Bees pollinate a large number of plants, enabling them to reproduce. Honey bees and wild bees pollinate nearly a third of world crops, and more than 85% of wild plants. Much of the plant biodiversity depends on bees.
Luckily for nature -- and us -- bees are true workaholics. Hundreds of millions of workers out there are doing something they do better than any other species (man included), for free. Bees, which don't do anything but work, only survive for a few weeks. They literally work themselves to death.
Bees are in vital danger
For about ten years, honey bees (Apis mellifera) have been disappearing in many parts of the world. When CCD (Colony Collapse Disorder) occurs, entire colonies disappear. They vanish, leaving empty hives behind.
The exact causes of this recent and dramatic phenomenon are yet to be fully understood. Scientific research points toward an expanding list of suspects: large-scale chemical crop treatments (the neonicotinoid family of pesticides in particular); viruses and diseases; parasites such as the Varroa destructor (a "baby vampire" mite); the pre-eminence of monoculture areas, which deprive bees from the pollen diversity they thrive on; the dwindling of preserved habitat areas; last but not least, climate change.
It is most likely such highly synergetic and toxic mix that leads to the disappearance of bees on so huge a scale, with colonies no longer able to cope with a growing collection of stressors. As summarised by Robert Paxton (Head of General Zoology, Martin Luther University, Halle-Wittenberg, Germany), "we need to understand how pathogens interact with other stressors — pesticides and poor nutrition — in ways that harm honeybee populations" (Nature, May 2015). Nearly all colonies in the wild have died out, and without beekeepers to care for them, honeybees could themselves disappear in a matter of years. Between the 1940s and the 2010s, the United States has lost half of its honey bee colonies.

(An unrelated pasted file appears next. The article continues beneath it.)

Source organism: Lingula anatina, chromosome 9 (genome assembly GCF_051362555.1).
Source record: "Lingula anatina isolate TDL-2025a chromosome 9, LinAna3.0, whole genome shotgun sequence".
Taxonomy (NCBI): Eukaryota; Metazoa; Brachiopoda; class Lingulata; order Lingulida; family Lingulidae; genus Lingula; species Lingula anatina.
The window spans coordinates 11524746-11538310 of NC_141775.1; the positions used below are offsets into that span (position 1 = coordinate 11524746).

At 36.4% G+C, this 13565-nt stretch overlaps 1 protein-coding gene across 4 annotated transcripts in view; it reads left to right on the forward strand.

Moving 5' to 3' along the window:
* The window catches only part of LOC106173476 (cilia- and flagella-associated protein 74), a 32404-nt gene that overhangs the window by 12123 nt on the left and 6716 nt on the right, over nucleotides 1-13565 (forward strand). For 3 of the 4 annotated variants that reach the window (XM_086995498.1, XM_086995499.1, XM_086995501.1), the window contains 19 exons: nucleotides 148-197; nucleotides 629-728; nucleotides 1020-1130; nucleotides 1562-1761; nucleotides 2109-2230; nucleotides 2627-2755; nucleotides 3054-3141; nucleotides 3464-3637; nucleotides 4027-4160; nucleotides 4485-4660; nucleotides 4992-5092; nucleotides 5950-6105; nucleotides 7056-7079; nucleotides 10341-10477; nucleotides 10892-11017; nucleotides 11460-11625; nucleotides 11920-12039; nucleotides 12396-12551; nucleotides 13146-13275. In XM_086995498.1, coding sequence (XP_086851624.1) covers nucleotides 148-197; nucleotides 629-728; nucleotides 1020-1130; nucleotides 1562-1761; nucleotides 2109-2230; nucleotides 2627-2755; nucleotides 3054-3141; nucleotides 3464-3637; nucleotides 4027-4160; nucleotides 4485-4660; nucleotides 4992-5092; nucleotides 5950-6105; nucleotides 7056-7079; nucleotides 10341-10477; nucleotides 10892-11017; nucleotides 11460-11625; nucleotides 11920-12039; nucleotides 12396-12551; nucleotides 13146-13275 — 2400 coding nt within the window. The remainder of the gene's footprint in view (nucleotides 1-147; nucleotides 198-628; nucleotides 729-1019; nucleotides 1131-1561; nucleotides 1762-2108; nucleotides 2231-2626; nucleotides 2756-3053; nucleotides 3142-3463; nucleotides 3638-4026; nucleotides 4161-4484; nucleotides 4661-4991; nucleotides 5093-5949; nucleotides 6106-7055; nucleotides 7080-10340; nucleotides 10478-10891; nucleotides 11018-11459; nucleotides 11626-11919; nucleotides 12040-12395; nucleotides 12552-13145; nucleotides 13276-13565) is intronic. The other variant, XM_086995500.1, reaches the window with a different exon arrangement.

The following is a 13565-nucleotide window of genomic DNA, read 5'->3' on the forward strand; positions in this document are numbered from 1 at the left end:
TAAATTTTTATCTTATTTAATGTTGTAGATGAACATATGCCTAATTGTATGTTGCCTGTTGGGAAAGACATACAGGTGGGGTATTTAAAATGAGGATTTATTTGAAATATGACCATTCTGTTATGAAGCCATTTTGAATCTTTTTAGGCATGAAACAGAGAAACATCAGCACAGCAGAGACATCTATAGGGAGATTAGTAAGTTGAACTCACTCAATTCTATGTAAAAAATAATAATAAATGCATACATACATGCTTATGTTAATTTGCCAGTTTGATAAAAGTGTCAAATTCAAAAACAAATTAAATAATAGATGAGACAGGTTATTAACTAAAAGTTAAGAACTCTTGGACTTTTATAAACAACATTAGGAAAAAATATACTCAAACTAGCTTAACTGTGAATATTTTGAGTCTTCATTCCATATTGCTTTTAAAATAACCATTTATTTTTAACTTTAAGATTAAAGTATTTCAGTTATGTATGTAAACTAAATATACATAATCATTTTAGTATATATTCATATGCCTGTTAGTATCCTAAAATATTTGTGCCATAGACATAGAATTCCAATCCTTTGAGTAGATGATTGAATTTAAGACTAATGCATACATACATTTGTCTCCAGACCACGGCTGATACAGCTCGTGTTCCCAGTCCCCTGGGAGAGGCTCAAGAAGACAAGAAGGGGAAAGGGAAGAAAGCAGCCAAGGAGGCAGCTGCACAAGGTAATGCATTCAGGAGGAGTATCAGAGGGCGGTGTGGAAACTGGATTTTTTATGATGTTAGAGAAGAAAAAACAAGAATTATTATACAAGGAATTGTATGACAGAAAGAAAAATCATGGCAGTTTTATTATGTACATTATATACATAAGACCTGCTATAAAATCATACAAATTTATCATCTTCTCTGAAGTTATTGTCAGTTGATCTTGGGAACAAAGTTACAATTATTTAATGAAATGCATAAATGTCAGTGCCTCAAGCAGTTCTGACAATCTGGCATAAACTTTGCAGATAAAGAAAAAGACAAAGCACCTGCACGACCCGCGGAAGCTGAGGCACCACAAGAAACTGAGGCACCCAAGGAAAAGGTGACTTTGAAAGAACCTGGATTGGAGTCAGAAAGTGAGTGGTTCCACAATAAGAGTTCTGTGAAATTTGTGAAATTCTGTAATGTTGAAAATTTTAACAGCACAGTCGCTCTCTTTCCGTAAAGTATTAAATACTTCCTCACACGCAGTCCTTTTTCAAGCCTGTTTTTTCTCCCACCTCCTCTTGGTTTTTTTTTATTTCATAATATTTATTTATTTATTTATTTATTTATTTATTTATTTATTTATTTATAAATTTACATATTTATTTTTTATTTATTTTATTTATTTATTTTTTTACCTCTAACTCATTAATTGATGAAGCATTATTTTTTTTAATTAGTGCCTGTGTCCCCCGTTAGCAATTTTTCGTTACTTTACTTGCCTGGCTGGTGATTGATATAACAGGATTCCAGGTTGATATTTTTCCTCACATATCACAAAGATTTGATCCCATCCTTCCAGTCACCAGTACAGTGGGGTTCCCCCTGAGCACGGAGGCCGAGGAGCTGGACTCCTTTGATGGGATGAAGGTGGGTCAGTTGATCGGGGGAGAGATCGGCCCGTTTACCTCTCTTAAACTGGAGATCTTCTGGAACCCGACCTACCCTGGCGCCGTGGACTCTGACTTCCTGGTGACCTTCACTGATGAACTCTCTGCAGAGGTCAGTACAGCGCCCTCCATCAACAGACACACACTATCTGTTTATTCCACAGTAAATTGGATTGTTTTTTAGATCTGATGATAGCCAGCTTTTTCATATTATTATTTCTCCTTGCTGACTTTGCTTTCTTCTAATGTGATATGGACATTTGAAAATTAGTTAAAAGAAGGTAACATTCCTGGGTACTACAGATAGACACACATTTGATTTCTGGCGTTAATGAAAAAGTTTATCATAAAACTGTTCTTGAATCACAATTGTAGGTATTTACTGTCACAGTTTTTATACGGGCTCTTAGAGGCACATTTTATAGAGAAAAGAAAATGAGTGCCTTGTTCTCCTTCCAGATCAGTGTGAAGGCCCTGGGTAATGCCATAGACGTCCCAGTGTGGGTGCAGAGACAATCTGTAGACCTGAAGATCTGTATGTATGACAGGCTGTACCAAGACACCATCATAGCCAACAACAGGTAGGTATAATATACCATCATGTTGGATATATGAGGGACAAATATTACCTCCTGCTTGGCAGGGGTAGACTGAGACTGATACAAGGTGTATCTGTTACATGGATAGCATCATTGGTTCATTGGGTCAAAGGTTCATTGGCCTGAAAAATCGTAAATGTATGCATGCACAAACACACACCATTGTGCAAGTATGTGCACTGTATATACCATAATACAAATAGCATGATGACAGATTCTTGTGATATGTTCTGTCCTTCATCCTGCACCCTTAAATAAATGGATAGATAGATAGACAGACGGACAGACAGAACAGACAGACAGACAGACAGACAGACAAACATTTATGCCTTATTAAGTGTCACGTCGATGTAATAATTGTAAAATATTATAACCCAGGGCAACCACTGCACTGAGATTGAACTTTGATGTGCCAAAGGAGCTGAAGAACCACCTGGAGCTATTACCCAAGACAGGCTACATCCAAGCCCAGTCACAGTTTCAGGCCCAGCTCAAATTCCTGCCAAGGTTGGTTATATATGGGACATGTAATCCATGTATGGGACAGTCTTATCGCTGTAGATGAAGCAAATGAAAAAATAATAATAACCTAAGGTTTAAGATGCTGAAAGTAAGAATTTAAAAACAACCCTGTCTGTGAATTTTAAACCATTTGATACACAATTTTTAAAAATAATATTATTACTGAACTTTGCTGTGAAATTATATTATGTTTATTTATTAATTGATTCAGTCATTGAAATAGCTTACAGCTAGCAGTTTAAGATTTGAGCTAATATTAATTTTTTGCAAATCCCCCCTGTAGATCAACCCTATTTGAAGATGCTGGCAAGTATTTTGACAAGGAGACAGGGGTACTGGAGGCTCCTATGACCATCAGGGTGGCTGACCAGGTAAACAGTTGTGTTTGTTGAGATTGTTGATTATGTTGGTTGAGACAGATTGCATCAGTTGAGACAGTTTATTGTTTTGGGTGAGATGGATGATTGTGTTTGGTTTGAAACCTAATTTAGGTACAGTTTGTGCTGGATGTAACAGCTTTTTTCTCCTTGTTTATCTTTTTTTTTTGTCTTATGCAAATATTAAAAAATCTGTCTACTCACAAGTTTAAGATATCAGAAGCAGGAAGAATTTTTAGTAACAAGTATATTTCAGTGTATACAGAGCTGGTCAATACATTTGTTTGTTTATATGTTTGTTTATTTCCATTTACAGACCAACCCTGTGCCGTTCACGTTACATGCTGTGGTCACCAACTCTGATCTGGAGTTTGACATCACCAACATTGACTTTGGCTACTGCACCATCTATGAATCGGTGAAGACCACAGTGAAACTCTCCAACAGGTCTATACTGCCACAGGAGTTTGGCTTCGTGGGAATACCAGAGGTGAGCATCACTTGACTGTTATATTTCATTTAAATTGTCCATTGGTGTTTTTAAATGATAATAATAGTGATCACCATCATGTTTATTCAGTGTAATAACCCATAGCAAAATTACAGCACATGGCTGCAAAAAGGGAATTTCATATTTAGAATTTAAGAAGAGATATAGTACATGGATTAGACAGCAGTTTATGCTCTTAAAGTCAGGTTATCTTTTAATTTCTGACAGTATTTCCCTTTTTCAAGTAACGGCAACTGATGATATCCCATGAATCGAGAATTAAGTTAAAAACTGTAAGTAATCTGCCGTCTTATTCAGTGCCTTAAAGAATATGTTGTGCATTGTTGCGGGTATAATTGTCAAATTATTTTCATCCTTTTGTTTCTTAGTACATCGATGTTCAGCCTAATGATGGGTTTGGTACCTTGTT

Farmers require bees to pollinate their crops and boost their yields. For instance, the huge Californian almond orchards (which produce 80% of the world's output), are now partly pollinated by honeybees brought all the way from Australia; the ones trucked from all around the United States no longer suffice. This very artificial development is a rising stressor for bee colonies: some bees do not survive such travels, and diseases are spread in the process. The reliance on such methods speaks both to the economic importance of bees and to the increasing difficulty there is in sourcing them.
So real is this economic and environmental phenomenon that in May 2015 the White House published a "National strategy to promote the health of honey bees and other pollinators." According to that document, "Honey bee pollination alone adds more than $15 billion in value to agricultural crops each year (in the United States), and provides the backbone to ensuring our diets are plentiful with fruits, nuts, and vegetables."
In developing countries, beekeeping not only contributes to pollination and higher crop yields, it also helps to generate a supplemental income that often relies on pre-existing basic know-how; it enables more families to stay on their farms. In such context, training and micro-finance are effective levers.